Their conclusion at the end is that maximizing global wind development could have as big an effect on climate as the climate models give for doubling CO2, which is a lot. Thus if you took out all the energy possible by wind the climate effects might be big. And this is just for land based wind towers, so a lot of offshore wind should add to this effect.

The “related articles” section of this paper lists several earlier articles, as well as several discussing this paper. Also, Google Scholar lists 110 newer papers that cite this one, some of which are on the topic of the weather or climate impacts of energy removal by wind power. In addition, if you click on Google Scholar’s “Related articles” button you get another hundred papers, many of which are directly on the topic of wind power affecting weather and climate.


Here is an example: “Regional climate model simulations indicate limited climatic impacts by operational and planned European wind farms” in Nature Communications, February 11, 2014.


At the extreme end, wind proponent Mark Z. Jacobson has claimed that very large arrays of offshore wind turbines off the U.S. East Coast could actually remove enough atmospheric energy to reduce the damaging energy of major hurricanes. I am not making this up and I think he wants 300,000 MW or so of huge wind machines lining the coast.

See “Taming hurricanes with arrays of offshore wind turbines” in Nature Climate Change, February 26, 2014.

Clearly, there is a real research question here. However, the results look to be both abstract and speculative at this point. But then, so is the rest of the climate change scare — abstract, speculative and based on questionable models.

It is both amusing and fitting that these alarming climate models find wind power to be just as scary as carbon dioxide. In wind’s case it might even be true because the generators really are sucking energy out of the air, and energy is what makes weather.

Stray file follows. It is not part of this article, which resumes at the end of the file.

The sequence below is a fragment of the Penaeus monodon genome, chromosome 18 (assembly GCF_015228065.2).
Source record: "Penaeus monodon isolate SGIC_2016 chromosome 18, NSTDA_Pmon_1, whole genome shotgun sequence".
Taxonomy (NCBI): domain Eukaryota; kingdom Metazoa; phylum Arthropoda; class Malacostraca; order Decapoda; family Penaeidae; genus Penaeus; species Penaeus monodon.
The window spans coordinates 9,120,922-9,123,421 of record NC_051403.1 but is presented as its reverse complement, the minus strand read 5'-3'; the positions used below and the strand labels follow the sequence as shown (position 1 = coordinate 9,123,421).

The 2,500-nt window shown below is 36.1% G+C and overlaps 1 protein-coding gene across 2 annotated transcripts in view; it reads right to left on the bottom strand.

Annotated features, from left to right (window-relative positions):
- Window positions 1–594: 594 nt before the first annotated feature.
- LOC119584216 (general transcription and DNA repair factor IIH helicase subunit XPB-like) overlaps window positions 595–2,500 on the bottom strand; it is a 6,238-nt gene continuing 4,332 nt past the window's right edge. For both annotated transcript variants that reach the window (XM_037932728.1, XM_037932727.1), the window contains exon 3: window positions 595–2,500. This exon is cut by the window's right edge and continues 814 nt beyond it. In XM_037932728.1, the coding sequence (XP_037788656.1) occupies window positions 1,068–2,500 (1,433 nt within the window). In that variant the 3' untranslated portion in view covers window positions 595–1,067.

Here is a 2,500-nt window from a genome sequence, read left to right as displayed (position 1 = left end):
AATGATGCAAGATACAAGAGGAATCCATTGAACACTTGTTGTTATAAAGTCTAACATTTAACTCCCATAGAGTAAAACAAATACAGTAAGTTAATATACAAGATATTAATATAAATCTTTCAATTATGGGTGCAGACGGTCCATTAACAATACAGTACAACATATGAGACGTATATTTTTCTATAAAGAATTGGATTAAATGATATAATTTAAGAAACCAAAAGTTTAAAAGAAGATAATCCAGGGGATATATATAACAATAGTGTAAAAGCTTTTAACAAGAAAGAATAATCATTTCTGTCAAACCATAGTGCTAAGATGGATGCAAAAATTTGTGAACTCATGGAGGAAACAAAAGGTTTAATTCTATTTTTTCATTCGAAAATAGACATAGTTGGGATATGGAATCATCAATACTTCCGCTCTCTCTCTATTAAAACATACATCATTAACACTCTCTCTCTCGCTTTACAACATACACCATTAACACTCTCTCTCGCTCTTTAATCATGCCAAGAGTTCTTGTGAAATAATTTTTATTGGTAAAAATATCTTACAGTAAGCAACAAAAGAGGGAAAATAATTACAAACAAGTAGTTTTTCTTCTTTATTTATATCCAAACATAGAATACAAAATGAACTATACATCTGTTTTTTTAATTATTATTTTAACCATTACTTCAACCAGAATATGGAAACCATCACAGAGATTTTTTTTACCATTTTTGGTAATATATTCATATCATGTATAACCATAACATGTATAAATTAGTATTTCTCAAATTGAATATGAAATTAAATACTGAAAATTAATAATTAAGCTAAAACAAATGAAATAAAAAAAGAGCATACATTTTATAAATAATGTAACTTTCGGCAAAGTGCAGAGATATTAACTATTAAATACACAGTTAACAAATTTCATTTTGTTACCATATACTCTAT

Who would have thought, hey?

About stopthesethings

We are a group of citizens concerned about the rapid spread of industrial wind power generation installations across Australia.


  1. Jim Wiegand - Wildlife Biologist says:

    Part of the rigging with this industry is to control the research. In this case avoidance comes into play. They will never study this impact unless they can rig the outcome.
    As a wildlife expert, I have noticed a pervasive pattern of deliberately avoiding very obvious follow-up studies begging to be conducted.

  2. Amanda Field says:

    What are the scope 1, 2 and 3 emissions for wind turbines? I worry about the vibration in the ocean, degradation of the forests, increase in ocean temperature. What are the emissions from production of wind turbines and what happens to them when they are past their used by date. No one is talking about these issues.

  3. Hi all, the second picture are not wind turbines, they are Frost Fans to keep frost off vines , powered by Electricity .

  4. Hmm… So the temperatures of the planet are expected to rise by about 1.5C, according to the Climate ‘dogma.’ And yet at the same time wind farms are raising local temperatures by 1.5C!


    Could it be that these wind extortionists know this? Could Climate Change be the cover they seek for a known disruption to global weather patterns, so as to allow this industry to exist with its business model to literally extract money from thin air! Isn’t it curious that the incidence of freak weather events seems to have risen over the past decade, along with the primary rollout of industrial scale wind turbines.